American author Elif Batuman tweeted recently: "Every day I wake consumed by rage because Wolf Hall isn't about wolves." She can keep channelling her anger elsewhere because Sarah Hall's new novel, The Wolf Border, is about wolves.

Ghostlike, yellow eyes glimmering, lean, grey flanks rippling, they lope and streak through the heather in the pages of this absorbing novel so thrillingly and so metaphorically that you could say that Hall has created the ultimate Wolf Hall.

Her sexually predatory heroine, Rachel Caine, is a zoologist, a lone wolf from a "riven" family, who has spent a decade in the company of wolves, monitoring them on a rugged Idaho reservation, which Hall visited when she lived in the States, in her twenties, following her brief first marriage.

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Pregnant after a one-night stand, Rachel returns to her native Lake District - Cumbria-born-and-bred 41-year-old Hall's literary and personal heartland - to oversee the swaggering Earl of Annerdale's desire to make his very own Jurassic Park on the country's largest private estate by rewilding his land and reintroducing the grey wolf into England, "the prerogative of wealth and wilful eccentricity". (Shades of the controversial plans of multimillionaire Paul Lister, heir to the MFI fortune, to establish a "wilderness reserve" on his 23,000-acre Alladale estate in Sutherland.)

So far, so George Monbiot, whose 2013 book Feral led to a national debate over the merits of restoring the country to a wilder state. (The last wolf was reportedly killed in Scotland in 1680.) But Hall's novel, her fifth and, I think, her best, also has the distinction of being one of the first works of fiction set against the backdrop of the Scottish referendum - in her universe the nationalists triumph. Thus our parcel of the island is released to the wild and, therefore, reclamation by the people. Dances with wolves indeed.

Hall's evocative title is based on the Finnish word, Susiraja, "literally 'wolf border': the boundary between the capital region and the rest of the country. The name suggests that everything outside the border is wilderness," she writes.

What came first, the desire to write about big politics, wolves or the whole issue of rewilding? The award-winning, twice Booker-nominated novelist is speaking from her home in Norwich, where she is nursing her seven-month-old daughter, Loy, her first child with her doctor partner, James. Talking at breathtaking speed, Hall replies: "It's funny isn't it? You think back and you ask yourself why you became so interested in wolves. I think it was because when I was very small, growing up in a little hamlet, near Shap, we would go to Lowther Wildlife Park for birthday parties. Now closed, it was only three miles from my parents' house."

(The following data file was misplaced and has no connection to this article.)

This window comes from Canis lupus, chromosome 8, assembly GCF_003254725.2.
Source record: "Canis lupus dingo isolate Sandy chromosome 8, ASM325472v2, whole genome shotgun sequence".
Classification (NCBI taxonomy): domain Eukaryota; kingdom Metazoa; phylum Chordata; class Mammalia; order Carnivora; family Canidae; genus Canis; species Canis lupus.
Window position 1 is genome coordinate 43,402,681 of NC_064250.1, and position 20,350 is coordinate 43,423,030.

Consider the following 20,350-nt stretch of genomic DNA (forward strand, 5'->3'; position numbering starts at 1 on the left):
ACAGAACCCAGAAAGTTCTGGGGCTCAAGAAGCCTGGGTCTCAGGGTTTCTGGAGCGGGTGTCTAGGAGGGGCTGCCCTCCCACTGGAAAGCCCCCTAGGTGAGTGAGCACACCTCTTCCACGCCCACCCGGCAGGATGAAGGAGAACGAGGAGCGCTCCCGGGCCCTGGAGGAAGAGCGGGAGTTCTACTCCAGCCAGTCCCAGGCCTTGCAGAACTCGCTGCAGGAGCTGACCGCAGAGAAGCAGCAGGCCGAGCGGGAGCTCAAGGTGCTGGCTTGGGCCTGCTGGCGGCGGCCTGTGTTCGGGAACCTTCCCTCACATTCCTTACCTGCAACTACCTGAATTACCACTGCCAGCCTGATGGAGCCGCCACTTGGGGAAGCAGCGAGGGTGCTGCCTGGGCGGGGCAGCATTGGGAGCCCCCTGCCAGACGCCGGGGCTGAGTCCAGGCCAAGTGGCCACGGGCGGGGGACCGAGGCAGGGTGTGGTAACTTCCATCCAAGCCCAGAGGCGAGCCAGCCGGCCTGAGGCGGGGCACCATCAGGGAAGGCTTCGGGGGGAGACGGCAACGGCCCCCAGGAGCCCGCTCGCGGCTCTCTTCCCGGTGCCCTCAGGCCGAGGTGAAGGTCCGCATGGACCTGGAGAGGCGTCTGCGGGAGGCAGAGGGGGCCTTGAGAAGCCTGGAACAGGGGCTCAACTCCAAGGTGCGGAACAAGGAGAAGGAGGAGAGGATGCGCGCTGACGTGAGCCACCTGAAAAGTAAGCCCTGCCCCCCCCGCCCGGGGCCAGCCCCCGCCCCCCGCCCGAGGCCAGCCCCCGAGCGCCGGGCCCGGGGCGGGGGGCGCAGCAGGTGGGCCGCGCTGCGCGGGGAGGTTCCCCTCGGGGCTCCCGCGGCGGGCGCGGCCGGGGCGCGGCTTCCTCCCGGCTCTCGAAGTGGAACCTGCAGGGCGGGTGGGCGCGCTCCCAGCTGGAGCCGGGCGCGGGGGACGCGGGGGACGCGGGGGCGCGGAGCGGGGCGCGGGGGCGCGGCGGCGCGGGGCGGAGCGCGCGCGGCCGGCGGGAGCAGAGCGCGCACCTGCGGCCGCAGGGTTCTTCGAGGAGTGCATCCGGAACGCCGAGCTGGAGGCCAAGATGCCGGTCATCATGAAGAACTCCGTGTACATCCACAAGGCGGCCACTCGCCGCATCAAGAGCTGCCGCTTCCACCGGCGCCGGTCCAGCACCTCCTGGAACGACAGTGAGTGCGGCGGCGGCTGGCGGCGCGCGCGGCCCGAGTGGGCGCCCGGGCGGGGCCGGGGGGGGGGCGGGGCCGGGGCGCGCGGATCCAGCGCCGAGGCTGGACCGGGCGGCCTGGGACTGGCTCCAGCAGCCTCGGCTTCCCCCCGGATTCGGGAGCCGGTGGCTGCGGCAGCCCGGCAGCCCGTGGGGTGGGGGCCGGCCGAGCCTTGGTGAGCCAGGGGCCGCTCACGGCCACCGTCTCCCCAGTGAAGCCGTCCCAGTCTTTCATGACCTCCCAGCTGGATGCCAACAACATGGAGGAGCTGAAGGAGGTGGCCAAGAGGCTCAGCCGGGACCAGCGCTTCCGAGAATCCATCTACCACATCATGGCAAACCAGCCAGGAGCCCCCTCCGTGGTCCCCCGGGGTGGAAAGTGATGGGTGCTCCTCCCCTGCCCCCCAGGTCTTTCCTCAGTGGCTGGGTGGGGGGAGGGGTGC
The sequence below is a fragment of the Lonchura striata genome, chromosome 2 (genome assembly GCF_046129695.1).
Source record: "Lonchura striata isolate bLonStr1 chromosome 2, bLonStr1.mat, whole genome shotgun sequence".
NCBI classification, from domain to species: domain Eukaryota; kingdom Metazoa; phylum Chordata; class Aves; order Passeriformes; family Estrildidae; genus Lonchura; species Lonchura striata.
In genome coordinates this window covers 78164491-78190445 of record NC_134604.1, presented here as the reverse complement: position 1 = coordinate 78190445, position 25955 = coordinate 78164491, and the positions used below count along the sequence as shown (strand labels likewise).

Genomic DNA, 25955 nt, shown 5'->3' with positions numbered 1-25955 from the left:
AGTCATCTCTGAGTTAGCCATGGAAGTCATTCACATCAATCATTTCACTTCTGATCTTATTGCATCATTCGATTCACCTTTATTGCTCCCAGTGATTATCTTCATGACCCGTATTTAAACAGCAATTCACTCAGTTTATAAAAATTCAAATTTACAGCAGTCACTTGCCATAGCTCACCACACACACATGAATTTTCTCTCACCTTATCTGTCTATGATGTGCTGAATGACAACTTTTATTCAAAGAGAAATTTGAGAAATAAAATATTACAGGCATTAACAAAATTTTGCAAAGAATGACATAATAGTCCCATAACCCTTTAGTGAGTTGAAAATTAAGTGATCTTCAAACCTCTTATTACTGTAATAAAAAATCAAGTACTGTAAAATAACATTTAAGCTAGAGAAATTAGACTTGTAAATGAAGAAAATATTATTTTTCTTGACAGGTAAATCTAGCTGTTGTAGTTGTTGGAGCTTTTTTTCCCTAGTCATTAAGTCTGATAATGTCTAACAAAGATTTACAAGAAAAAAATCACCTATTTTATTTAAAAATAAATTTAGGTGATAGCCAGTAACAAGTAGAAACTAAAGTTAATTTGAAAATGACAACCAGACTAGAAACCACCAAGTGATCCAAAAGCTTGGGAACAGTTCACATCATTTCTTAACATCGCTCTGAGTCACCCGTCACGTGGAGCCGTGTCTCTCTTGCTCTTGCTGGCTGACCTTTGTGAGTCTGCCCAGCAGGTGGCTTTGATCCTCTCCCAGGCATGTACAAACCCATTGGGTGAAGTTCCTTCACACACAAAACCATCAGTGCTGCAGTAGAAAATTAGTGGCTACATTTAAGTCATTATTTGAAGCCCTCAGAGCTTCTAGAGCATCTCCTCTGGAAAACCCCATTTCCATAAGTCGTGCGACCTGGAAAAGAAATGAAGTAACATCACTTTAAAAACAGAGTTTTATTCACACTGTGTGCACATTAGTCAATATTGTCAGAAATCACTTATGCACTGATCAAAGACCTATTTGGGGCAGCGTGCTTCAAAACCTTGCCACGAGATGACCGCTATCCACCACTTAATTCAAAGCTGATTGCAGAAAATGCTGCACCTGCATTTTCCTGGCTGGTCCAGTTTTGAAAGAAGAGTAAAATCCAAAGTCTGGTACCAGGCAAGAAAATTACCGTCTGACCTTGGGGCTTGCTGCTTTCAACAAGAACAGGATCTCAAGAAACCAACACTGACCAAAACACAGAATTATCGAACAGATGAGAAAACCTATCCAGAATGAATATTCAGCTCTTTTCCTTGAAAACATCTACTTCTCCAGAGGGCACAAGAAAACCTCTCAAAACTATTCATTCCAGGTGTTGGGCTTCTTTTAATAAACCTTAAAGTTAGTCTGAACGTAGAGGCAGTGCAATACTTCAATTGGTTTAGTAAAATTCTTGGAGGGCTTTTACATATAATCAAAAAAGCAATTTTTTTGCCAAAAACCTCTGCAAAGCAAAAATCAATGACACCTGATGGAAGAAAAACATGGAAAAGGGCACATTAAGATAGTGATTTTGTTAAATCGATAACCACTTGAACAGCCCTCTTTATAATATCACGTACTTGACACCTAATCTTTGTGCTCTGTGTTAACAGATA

In the opening chapter of The Wolf Border, Rachel dreams vividly of a childhood visit to Setterah Keep, "a ruined Victorian menagerie in the woods in the Lowther Valley" where she first encounters a wolf, a perfectly made creature: "long legs, sheer chest, dressed for coldness in wraps of grey fur... A dog before dogs were invented. The god of all dogs." This is typical of the way Hall writes semi-autobiographically and with tenderness of wolves, just as she writes viscerally about pregnancy, motherhood, babies and the sex and violence of the natural world.

Hall recalls: "The wolf was the most exotic creature they had in the park. So, yes, Rachel's opening dream is very much based on Lowther Wildlife Park and seeing a wolf for the first time. When you are a kid, a wolf is an amazing sight, so sumptuous. I sort of knew these were splendid creatures, that I was not going to find them outside roaming around. It was like a dog, but not a dog. It was incredible, a god! We all have our preferences - some people go for birds - but for me, there's just something about the wolf, the design of it is really aesthetically pleasing.

"No, I don't think they had Little Red Riding Hood connotations for me, although wolves do only exist now in most people's minds in that mythical, fairytale way. So I've had to engage in the novel with that Gothic notion that wolves are going to eat children.